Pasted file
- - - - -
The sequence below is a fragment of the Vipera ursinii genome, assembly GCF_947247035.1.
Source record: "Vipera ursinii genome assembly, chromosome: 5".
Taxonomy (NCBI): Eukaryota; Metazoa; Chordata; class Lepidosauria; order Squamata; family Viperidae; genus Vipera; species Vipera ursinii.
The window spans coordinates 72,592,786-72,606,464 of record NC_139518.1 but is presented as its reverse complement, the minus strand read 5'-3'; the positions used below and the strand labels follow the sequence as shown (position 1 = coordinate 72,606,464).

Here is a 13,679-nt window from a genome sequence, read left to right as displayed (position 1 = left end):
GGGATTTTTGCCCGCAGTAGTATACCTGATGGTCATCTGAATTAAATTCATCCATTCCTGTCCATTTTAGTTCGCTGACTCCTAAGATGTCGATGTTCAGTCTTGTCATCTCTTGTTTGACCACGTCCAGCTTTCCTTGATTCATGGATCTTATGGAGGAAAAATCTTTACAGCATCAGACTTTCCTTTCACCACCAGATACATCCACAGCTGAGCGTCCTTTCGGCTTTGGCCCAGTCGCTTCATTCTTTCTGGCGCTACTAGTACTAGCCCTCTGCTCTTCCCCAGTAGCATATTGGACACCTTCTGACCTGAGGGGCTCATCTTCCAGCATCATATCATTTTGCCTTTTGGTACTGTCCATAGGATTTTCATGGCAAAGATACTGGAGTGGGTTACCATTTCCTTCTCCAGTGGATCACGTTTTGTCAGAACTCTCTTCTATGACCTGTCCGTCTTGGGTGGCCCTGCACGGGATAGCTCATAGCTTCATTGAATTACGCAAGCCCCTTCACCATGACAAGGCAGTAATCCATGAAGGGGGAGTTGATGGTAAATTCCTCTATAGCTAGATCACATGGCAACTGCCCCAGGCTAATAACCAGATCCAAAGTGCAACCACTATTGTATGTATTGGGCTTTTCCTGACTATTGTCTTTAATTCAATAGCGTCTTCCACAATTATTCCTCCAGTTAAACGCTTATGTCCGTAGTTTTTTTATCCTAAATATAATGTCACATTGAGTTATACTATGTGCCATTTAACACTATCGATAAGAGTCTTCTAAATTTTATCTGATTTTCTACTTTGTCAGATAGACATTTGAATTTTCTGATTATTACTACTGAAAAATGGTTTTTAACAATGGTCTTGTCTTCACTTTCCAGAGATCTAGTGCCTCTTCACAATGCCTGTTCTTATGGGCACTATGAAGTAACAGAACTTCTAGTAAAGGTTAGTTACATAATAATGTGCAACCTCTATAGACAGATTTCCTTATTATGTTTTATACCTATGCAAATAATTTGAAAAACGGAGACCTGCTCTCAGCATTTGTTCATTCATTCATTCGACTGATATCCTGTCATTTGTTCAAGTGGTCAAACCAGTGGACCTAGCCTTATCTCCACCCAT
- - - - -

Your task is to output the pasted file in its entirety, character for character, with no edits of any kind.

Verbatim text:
The sequence below is a fragment of the Vipera ursinii genome, assembly GCF_947247035.1.
Source record: "Vipera ursinii genome assembly, chromosome: 5".
Taxonomy (NCBI): Eukaryota; Metazoa; Chordata; class Lepidosauria; order Squamata; family Viperidae; genus Vipera; species Vipera ursinii.
The window spans coordinates 72,592,786-72,606,464 of record NC_139518.1 but is presented as its reverse complement, the minus strand read 5'-3'; the positions used below and the strand labels follow the sequence as shown (position 1 = coordinate 72,606,464).

Here is a 13,679-nt window from a genome sequence, read left to right as displayed (position 1 = left end):
GGGATTTTTGCCCGCAGTAGTATACCTGATGGTCATCTGAATTAAATTCATCCATTCCTGTCCATTTTAGTTCGCTGACTCCTAAGATGTCGATGTTCAGTCTTGTCATCTCTTGTTTGACCACGTCCAGCTTTCCTTGATTCATGGATCTTATGGAGGAAAAATCTTTACAGCATCAGACTTTCCTTTCACCACCAGATACATCCACAGCTGAGCGTCCTTTCGGCTTTGGCCCAGTCGCTTCATTCTTTCTGGCGCTACTAGTACTAGCCCTCTGCTCTTCCCCAGTAGCATATTGGACACCTTCTGACCTGAGGGGCTCATCTTCCAGCATCATATCATTTTGCCTTTTGGTACTGTCCATAGGATTTTCATGGCAAAGATACTGGAGTGGGTTACCATTTCCTTCTCCAGTGGATCACGTTTTGTCAGAACTCTCTTCTATGACCTGTCCGTCTTGGGTGGCCCTGCACGGGATAGCTCATAGCTTCATTGAATTACGCAAGCCCCTTCACCATGACAAGGCAGTAATCCATGAAGGGGGAGTTGATGGTAAATTCCTCTATAGCTAGATCACATGGCAACTGCCCCAGGCTAATAACCAGATCCAAAGTGCAACCACTATTGTATGTATTGGGCTTTTCCTGACTATTGTCTTTAATTCAATAGCGTCTTCCACAATTATTCCTCCAGTTAAACGCTTATGTCCGTAGTTTTTTTATCCTAAATATAATGTCACATTGAGTTATACTATGTGCCATTTAACACTATCGATAAGAGTCTTCTAAATTTTATCTGATTTTCTACTTTGTCAGATAGACATTTGAATTTTCTGATTATTACTACTGAAAAATGGTTTTTAACAATGGTCTTGTCTTCACTTTCCAGAGATCTAGTGCCTCTTCACAATGCCTGTTCTTATGGGCACTATGAAGTAACAGAACTTCTAGTAAAGGTTAGTTACATAATAATGTGCAACCTCTATAGACAGATTTCCTTATTATGTTTTATACCTATGCAAATAATTTGAAAAACGGAGACCTGCTCTCAGCATTTGTTCATTCATTCATTCGACTGATATCCTGTCATTTGTTCAAGTGGTCAAACCAGTGGACCTAGCCTTATCTCCACCCAT